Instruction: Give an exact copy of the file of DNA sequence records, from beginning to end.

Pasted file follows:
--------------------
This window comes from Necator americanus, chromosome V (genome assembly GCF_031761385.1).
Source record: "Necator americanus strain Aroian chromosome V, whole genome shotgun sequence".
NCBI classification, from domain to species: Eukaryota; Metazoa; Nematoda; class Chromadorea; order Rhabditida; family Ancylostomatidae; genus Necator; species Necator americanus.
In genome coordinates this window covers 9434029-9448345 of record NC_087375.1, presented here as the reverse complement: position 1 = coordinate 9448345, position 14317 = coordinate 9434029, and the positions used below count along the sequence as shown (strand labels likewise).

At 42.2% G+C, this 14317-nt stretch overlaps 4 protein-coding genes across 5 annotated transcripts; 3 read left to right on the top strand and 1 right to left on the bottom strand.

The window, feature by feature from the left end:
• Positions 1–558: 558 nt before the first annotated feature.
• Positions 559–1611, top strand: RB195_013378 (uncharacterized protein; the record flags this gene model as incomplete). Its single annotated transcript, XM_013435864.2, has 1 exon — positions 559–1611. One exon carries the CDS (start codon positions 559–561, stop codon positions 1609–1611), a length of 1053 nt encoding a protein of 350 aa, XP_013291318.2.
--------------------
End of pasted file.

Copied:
This window comes from Necator americanus, chromosome V (genome assembly GCF_031761385.1).
Source record: "Necator americanus strain Aroian chromosome V, whole genome shotgun sequence".
NCBI classification, from domain to species: Eukaryota; Metazoa; Nematoda; class Chromadorea; order Rhabditida; family Ancylostomatidae; genus Necator; species Necator americanus.
In genome coordinates this window covers 9434029-9448345 of record NC_087375.1, presented here as the reverse complement: position 1 = coordinate 9448345, position 14317 = coordinate 9434029, and the positions used below count along the sequence as shown (strand labels likewise).

At 42.2% G+C, this 14317-nt stretch overlaps 4 protein-coding genes across 5 annotated transcripts; 3 read left to right on the top strand and 1 right to left on the bottom strand.

The window, feature by feature from the left end:
• Positions 1–558: 558 nt before the first annotated feature.
• Positions 559–1611, top strand: RB195_013378 (uncharacterized protein; the record flags this gene model as incomplete). Its single annotated transcript, XM_013435864.2, has 1 exon — positions 559–1611. One exon carries the CDS (start codon positions 559–561, stop codon positions 1609–1611), a length of 1053 nt encoding a protein of 350 aa, XP_013291318.2.